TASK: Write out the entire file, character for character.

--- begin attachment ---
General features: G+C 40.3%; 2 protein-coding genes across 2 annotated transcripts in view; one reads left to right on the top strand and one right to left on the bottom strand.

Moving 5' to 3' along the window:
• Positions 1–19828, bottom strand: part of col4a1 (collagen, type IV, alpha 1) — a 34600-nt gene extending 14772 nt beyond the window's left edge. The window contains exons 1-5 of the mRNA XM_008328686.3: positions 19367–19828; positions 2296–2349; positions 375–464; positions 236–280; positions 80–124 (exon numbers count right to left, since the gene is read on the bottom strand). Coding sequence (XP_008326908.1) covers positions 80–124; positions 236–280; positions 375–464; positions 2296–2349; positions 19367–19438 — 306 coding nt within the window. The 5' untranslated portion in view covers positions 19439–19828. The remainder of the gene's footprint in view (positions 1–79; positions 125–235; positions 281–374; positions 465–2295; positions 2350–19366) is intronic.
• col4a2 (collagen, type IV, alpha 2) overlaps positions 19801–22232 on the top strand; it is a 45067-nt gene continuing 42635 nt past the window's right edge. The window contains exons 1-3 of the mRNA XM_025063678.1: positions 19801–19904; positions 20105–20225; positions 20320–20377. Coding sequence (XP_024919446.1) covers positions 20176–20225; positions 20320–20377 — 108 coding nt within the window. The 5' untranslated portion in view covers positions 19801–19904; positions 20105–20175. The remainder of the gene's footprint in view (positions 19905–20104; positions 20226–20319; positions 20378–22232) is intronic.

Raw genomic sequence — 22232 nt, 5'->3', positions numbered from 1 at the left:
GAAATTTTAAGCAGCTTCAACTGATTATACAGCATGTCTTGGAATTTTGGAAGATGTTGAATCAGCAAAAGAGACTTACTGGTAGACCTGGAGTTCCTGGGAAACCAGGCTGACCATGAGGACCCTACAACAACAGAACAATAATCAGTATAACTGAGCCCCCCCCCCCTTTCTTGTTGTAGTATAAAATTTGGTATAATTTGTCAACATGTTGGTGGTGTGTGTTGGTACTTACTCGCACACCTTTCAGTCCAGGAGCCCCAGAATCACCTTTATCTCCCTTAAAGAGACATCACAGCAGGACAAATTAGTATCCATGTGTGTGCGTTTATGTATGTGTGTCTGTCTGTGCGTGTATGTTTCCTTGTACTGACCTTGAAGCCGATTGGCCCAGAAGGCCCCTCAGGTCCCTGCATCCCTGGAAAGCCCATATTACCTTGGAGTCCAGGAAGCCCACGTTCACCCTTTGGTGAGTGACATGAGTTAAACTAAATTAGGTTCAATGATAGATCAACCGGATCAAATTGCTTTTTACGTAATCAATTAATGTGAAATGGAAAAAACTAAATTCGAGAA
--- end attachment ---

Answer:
General features: G+C 40.3%; 2 protein-coding genes across 2 annotated transcripts in view; one reads left to right on the top strand and one right to left on the bottom strand.

Moving 5' to 3' along the window:
• Positions 1–19828, bottom strand: part of col4a1 (collagen, type IV, alpha 1) — a 34600-nt gene extending 14772 nt beyond the window's left edge. The window contains exons 1-5 of the mRNA XM_008328686.3: positions 19367–19828; positions 2296–2349; positions 375–464; positions 236–280; positions 80–124 (exon numbers count right to left, since the gene is read on the bottom strand). Coding sequence (XP_008326908.1) covers positions 80–124; positions 236–280; positions 375–464; positions 2296–2349; positions 19367–19438 — 306 coding nt within the window. The 5' untranslated portion in view covers positions 19439–19828. The remainder of the gene's footprint in view (positions 1–79; positions 125–235; positions 281–374; positions 465–2295; positions 2350–19366) is intronic.
• col4a2 (collagen, type IV, alpha 2) overlaps positions 19801–22232 on the top strand; it is a 45067-nt gene continuing 42635 nt past the window's right edge. The window contains exons 1-3 of the mRNA XM_025063678.1: positions 19801–19904; positions 20105–20225; positions 20320–20377. Coding sequence (XP_024919446.1) covers positions 20176–20225; positions 20320–20377 — 108 coding nt within the window. The 5' untranslated portion in view covers positions 19801–19904; positions 20105–20175. The remainder of the gene's footprint in view (positions 19905–20104; positions 20226–20319; positions 20378–22232) is intronic.

Raw genomic sequence — 22232 nt, 5'->3', positions numbered from 1 at the left:
GAAATTTTAAGCAGCTTCAACTGATTATACAGCATGTCTTGGAATTTTGGAAGATGTTGAATCAGCAAAAGAGACTTACTGGTAGACCTGGAGTTCCTGGGAAACCAGGCTGACCATGAGGACCCTACAACAACAGAACAATAATCAGTATAACTGAGCCCCCCCCCCCTTTCTTGTTGTAGTATAAAATTTGGTATAATTTGTCAACATGTTGGTGGTGTGTGTTGGTACTTACTCGCACACCTTTCAGTCCAGGAGCCCCAGAATCACCTTTATCTCCCTTAAAGAGACATCACAGCAGGACAAATTAGTATCCATGTGTGTGCGTTTATGTATGTGTGTCTGTCTGTGCGTGTATGTTTCCTTGTACTGACCTTGAAGCCGATTGGCCCAGAAGGCCCCTCAGGTCCCTGCATCCCTGGAAAGCCCATATTACCTTGGAGTCCAGGAAGCCCACGTTCACCCTTTGGTGAGTGACATGAGTTAAACTAAATTAGGTTCAATGATAGATCAACCGGATCAAATTGCTTTTTACGTAATCAATTAATGTGAAATGGAAAAAACTAAATTCGAGAA